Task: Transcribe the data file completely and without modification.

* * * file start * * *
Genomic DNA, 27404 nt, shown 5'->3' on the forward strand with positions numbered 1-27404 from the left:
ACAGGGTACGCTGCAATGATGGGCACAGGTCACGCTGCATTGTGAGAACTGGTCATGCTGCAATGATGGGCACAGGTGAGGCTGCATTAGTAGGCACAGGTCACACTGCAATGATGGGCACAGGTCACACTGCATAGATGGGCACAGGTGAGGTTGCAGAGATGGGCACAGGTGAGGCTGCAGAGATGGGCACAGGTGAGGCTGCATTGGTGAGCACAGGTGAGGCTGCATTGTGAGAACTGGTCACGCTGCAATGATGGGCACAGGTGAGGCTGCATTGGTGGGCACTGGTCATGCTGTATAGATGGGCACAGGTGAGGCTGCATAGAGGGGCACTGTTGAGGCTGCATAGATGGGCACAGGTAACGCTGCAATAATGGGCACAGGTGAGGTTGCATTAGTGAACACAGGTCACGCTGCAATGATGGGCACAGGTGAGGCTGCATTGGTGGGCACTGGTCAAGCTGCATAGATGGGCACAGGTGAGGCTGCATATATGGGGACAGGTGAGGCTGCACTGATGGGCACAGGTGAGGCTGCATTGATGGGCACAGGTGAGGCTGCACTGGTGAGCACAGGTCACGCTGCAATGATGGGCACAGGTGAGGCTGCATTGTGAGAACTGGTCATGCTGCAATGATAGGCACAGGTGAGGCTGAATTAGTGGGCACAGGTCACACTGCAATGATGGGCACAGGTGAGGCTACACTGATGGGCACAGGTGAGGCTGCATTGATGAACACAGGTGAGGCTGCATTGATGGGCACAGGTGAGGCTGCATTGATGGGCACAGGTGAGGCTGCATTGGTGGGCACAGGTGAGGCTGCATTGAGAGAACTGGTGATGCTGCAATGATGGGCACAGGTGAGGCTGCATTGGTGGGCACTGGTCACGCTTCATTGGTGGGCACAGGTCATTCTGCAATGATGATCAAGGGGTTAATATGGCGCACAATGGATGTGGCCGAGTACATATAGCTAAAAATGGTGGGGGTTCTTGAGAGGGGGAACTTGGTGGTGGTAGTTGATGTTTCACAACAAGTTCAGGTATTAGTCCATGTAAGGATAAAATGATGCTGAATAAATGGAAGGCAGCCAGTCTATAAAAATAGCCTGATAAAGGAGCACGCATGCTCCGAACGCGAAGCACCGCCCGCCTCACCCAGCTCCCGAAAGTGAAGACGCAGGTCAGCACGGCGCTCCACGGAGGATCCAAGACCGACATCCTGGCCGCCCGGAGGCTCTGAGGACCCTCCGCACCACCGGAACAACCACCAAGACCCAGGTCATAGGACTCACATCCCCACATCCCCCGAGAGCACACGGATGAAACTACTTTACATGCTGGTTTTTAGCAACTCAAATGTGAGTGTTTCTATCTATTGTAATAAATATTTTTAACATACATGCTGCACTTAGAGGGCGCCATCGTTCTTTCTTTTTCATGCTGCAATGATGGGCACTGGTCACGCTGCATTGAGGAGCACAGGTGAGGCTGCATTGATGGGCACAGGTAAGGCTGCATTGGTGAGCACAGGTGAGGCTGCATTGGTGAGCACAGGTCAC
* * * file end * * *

Genomic DNA, 27404 nt, shown 5'->3' on the forward strand with positions numbered 1-27404 from the left:
ACAGGGTACGCTGCAATGATGGGCACAGGTCACGCTGCATTGTGAGAACTGGTCATGCTGCAATGATGGGCACAGGTGAGGCTGCATTAGTAGGCACAGGTCACACTGCAATGATGGGCACAGGTCACACTGCATAGATGGGCACAGGTGAGGTTGCAGAGATGGGCACAGGTGAGGCTGCAGAGATGGGCACAGGTGAGGCTGCATTGGTGAGCACAGGTGAGGCTGCATTGTGAGAACTGGTCACGCTGCAATGATGGGCACAGGTGAGGCTGCATTGGTGGGCACTGGTCATGCTGTATAGATGGGCACAGGTGAGGCTGCATAGAGGGGCACTGTTGAGGCTGCATAGATGGGCACAGGTAACGCTGCAATAATGGGCACAGGTGAGGTTGCATTAGTGAACACAGGTCACGCTGCAATGATGGGCACAGGTGAGGCTGCATTGGTGGGCACTGGTCAAGCTGCATAGATGGGCACAGGTGAGGCTGCATATATGGGGACAGGTGAGGCTGCACTGATGGGCACAGGTGAGGCTGCATTGATGGGCACAGGTGAGGCTGCACTGGTGAGCACAGGTCACGCTGCAATGATGGGCACAGGTGAGGCTGCATTGTGAGAACTGGTCATGCTGCAATGATAGGCACAGGTGAGGCTGAATTAGTGGGCACAGGTCACACTGCAATGATGGGCACAGGTGAGGCTACACTGATGGGCACAGGTGAGGCTGCATTGATGAACACAGGTGAGGCTGCATTGATGGGCACAGGTGAGGCTGCATTGATGGGCACAGGTGAGGCTGCATTGGTGGGCACAGGTGAGGCTGCATTGAGAGAACTGGTGATGCTGCAATGATGGGCACAGGTGAGGCTGCATTGGTGGGCACTGGTCACGCTTCATTGGTGGGCACAGGTCATTCTGCAATGATGATCAAGGGGTTAATATGGCGCACAATGGATGTGGCCGAGTACATATAGCTAAAAATGGTGGGGGTTCTTGAGAGGGGGAACTTGGTGGTGGTAGTTGATGTTTCACAACAAGTTCAGGTATTAGTCCATGTAAGGATAAAATGATGCTGAATAAATGGAAGGCAGCCAGTCTATAAAAATAGCCTGATAAAGGAGCACGCATGCTCCGAACGCGAAGCACCGCCCGCCTCACCCAGCTCCCGAAAGTGAAGACGCAGGTCAGCACGGCGCTCCACGGAGGATCCAAGACCGACATCCTGGCCGCCCGGAGGCTCTGAGGACCCTCCGCACCACCGGAACAACCACCAAGACCCAGGTCATAGGACTCACATCCCCACATCCCCCGAGAGCACACGGATGAAACTACTTTACATGCTGGTTTTTAGCAACTCAAATGTGAGTGTTTCTATCTATTGTAATAAATATTTTTAACATACATGCTGCACTTAGAGGGCGCCATCGTTCTTTCTTTTTCATGCTGCAATGATGGGCACTGGTCACGCTGCATTGAGGAGCACAGGTGAGGCTGCATTGATGGGCACAGGTAAGGCTGCATTGGTGAGCACAGGTGAGGCTGCATTGGTGAGCACAGGTCAC